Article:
The savingram also goes into detail about why the government had in the past allowed councilors to have access to their terminal benefits before the end of their term.  “Regarding the special dispensation made in the 2014-2019, it should be noted that the advance was granted because at that time there was an approved budget for terminal benefits during the financial year,” explained Keaja.  He added that, “Town Clerks/Council Secretaries made discretions depending on the liquidity position of Councils which attracted a lot of audit queries.”

Keaja also revealed that councils across the country were struggling financially and therefore if they were to grant councilors access to their terminal benefits, this could leave their in a dire financial situation.  Given the fact that Local Authorities currently have cash flow problems and budgetary constraints, it is not advisable to grant terminal benefits advance as it would only serve to compound the liquidity problems of councils.

It is understood that the Ministry was inundated with calls from some Councils as they sought clarification regarding access to their terminal benefits. The Ministry fears that should councils pay out the terminal benefits this would affect their coffers as the government spends a lot on councilors salaries.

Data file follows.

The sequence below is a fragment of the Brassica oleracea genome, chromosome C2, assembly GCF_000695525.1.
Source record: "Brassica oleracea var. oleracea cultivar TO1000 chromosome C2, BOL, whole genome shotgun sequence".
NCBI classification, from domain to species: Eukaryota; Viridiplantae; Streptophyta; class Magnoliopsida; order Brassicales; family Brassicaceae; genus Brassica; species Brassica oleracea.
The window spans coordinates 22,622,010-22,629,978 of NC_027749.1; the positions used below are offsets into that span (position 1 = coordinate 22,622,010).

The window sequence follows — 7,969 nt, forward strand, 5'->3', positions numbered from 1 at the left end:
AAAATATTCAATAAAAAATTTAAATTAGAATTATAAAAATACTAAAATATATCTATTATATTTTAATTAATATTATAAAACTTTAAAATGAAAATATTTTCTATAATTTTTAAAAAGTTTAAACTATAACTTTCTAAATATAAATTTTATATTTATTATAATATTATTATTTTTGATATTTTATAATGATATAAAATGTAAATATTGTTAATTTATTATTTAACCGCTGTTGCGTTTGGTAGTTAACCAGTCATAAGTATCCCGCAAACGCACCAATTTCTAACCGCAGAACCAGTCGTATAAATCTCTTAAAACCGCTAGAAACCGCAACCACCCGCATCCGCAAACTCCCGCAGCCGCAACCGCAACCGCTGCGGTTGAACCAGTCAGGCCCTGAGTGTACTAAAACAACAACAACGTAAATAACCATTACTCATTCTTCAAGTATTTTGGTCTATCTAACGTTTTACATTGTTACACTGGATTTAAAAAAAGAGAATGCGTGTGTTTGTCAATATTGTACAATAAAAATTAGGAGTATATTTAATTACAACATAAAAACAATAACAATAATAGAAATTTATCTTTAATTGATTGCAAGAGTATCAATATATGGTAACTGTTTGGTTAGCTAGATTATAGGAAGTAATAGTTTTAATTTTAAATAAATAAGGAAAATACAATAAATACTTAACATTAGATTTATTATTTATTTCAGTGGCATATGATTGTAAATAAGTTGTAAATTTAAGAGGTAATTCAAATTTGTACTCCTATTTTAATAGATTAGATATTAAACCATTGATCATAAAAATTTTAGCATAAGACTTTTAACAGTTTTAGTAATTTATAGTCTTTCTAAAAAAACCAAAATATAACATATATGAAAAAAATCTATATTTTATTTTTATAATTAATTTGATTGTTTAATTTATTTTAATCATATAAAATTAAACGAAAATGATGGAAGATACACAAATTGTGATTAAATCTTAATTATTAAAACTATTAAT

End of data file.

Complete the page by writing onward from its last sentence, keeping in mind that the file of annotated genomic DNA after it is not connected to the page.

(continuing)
Reports show that apart from elected councilors, the government spends at least P6, 577, 746, 00 on nominated councilors across the country as their monthly salaries. Former Assistant Minister of Local Government and Rural Development, Botlogile Tshireletso once told Parliament that in total there are 113 nominated councilors and their salaries per a year add up to P78, 933,16.00. She added that their projected gratuity is P9, 866,646.00.

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Households spending to drive economic recovery

17th January 2022

A surge in consumer spending is expected to be a key driver of Botswana’s economic recovery, according to recent projections by Fitch Solutions. Fitch Solutions said it forecasts household spending in Botswana to grow by a real rate of 5.9% in 2022.

The bullish Fitch Solutions noted that “This is a considerable deceleration from 9.4% growth estimated in 2021, it comes mainly from the base effects of the contraction of 2.5% recorded in 2020,” adding that, “We project total household spending (in real terms) to reach BWP59.9bn (USD8.8bn) in 2022, increasing from BWP56.5bn (USD8.3bn) in 2021.”  According to Fitch Solutions, this is higher than the pre-Covid-19 total household spending (in real terms) of P53.0 billion (USD7.8bn) in 2019 and it indicates a full recovery in consumer spending.